After losing both grandparents in the space of a year, Nina Röder and her family were faced with the challenging task of sorting out and selling their house – and with it, the inescapable matter of letting go. Röder’s project, Wenn du gehen musst willst du doch auch bleiben, takes its name from a sage observation made by her nine-year-old nephew, Luis, while they were packing up the belongings. Roughly translated, it means: ‘When you have to leave but you still want to stay’.
The unresolvable question of how to grieve is one that follows every death. For many, the photographic act can be a way of thinking through and processing difficult times. During the two-week period before her grandparents’ house was sold, Röder photographed her family in it – sometimes posing in their clothes and with their belongings – archiving its distinct aesthetic before it disappeared forever. “I wanted to show a different way of dealing with grief and loss,” she explains. “By staging absurd scenes with my mum, cousin and brother, we found a strategy of how to say goodbye.”
In the early 1900s, Paul Thulin’s great-grandfather settled on the coast of Maine, reminded of his homeland of Sweden. Thulin’s family has returned to Gray’s Point each summer ever since, and Thulin has been working on a project there, called Pine Tree Ballads, for over a decade. Initially inspired by his grandfather’s photographs, he hopes it has “a subtext of struggle and hope that mirrors my narrative sense of self and heritage”.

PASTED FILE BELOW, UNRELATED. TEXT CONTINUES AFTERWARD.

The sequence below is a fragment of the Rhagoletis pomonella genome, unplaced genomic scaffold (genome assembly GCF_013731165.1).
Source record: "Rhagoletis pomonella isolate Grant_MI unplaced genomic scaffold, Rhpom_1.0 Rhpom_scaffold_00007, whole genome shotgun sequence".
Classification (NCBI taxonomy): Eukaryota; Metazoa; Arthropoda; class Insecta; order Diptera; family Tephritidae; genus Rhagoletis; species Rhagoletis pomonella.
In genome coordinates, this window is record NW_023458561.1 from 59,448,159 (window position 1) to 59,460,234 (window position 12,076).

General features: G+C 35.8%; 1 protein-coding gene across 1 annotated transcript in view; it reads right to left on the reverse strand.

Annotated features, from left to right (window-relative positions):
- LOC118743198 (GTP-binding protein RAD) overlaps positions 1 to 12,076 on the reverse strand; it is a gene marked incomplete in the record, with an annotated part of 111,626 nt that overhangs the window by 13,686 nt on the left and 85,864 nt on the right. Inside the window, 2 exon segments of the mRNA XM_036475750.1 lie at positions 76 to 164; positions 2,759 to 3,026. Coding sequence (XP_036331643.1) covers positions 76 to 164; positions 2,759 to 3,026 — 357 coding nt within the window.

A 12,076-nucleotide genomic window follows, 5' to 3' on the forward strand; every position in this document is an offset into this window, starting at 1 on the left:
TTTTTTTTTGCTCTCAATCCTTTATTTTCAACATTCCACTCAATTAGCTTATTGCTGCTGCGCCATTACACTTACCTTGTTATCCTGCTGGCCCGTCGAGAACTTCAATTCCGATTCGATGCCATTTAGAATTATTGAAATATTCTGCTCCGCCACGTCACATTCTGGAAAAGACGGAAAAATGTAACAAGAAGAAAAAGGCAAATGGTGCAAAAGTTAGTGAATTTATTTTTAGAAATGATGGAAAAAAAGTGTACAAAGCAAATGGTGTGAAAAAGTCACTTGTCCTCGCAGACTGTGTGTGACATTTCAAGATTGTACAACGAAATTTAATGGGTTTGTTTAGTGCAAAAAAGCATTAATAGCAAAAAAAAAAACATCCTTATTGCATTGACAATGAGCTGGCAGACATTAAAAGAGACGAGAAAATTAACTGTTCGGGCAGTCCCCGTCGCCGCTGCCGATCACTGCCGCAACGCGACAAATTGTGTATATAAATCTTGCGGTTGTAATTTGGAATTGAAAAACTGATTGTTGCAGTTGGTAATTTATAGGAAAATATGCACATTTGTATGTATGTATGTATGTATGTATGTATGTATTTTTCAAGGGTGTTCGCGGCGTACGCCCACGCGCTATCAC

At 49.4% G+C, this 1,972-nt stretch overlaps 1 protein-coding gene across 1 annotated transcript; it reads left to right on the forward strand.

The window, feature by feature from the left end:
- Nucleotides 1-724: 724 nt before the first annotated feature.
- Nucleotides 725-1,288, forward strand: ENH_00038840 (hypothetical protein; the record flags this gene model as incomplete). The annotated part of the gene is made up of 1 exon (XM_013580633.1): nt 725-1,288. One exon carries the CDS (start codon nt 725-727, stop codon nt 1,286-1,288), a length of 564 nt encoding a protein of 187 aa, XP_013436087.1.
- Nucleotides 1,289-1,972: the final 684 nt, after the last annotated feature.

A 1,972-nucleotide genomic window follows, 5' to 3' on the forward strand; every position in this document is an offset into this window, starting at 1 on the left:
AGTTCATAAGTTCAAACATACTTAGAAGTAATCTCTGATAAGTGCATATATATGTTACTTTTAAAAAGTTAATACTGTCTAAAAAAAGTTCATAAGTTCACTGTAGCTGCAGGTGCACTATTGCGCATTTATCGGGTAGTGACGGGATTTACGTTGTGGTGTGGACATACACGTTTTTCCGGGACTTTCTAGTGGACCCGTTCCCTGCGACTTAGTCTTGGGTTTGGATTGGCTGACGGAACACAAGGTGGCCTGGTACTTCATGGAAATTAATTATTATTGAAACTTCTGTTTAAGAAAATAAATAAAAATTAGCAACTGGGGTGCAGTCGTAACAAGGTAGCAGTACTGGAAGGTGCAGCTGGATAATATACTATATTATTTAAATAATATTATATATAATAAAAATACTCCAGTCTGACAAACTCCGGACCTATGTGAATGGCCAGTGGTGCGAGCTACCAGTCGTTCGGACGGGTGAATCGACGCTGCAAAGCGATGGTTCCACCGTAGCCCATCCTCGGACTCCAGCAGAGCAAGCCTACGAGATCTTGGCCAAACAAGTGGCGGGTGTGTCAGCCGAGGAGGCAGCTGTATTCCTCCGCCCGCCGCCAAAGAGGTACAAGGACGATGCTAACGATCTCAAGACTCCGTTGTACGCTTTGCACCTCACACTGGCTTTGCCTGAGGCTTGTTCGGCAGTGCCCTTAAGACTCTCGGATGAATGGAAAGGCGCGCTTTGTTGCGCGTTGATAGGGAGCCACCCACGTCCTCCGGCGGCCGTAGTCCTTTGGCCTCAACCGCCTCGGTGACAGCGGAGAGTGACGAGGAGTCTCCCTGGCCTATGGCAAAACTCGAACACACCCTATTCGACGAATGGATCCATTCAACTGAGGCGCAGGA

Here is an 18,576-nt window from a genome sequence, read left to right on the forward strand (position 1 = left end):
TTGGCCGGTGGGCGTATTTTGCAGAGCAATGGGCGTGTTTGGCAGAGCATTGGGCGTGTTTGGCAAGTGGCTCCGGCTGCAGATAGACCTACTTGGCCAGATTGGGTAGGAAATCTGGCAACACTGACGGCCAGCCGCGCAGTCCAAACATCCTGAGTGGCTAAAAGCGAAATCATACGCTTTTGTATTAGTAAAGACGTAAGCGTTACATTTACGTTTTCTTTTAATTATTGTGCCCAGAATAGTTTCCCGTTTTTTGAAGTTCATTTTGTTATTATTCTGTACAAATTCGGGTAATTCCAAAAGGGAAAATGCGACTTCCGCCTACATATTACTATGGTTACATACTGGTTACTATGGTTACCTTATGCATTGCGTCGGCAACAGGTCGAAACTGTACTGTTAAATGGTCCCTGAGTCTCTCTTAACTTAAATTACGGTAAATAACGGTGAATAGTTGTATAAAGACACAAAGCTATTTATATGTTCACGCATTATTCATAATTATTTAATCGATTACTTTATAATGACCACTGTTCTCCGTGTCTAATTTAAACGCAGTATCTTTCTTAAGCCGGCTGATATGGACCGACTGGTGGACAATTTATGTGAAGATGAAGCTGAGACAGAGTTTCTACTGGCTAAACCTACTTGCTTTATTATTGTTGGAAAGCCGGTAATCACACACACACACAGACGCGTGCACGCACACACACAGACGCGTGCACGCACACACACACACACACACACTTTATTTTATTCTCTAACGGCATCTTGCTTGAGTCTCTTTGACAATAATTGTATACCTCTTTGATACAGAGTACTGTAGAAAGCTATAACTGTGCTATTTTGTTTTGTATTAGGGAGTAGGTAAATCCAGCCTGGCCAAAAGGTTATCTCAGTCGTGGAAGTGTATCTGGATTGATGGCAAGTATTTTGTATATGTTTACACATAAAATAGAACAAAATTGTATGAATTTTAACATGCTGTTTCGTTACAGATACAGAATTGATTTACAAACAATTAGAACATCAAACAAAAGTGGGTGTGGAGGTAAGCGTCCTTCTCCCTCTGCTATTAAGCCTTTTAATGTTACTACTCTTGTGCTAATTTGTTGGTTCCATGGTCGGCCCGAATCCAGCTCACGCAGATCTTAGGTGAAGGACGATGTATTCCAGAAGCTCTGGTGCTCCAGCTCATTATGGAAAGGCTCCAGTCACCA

BJP: How did you first get into photography?
PT: My journey into photography started as a way to rebel against my growing contempt and frustration with the limits of language to effectively communicate. In 1996, I returned from a stressful year of studying Philosophy in a Master’s program at Syracuse University and I remember wanting to escape into the mountains to possibly join a Zen monastery. I wanted to meditate and remain silent in an effort to really just experience the world.
This desire led me to discover the writings and images of photographers Minor White, Frederick Sommer, and Emmet Gowin, as their mystical and spiritual use of photography intrigued me. Before I knew it, I borrowed a 35mm camera to try to make meaningful images of my own and I was hooked.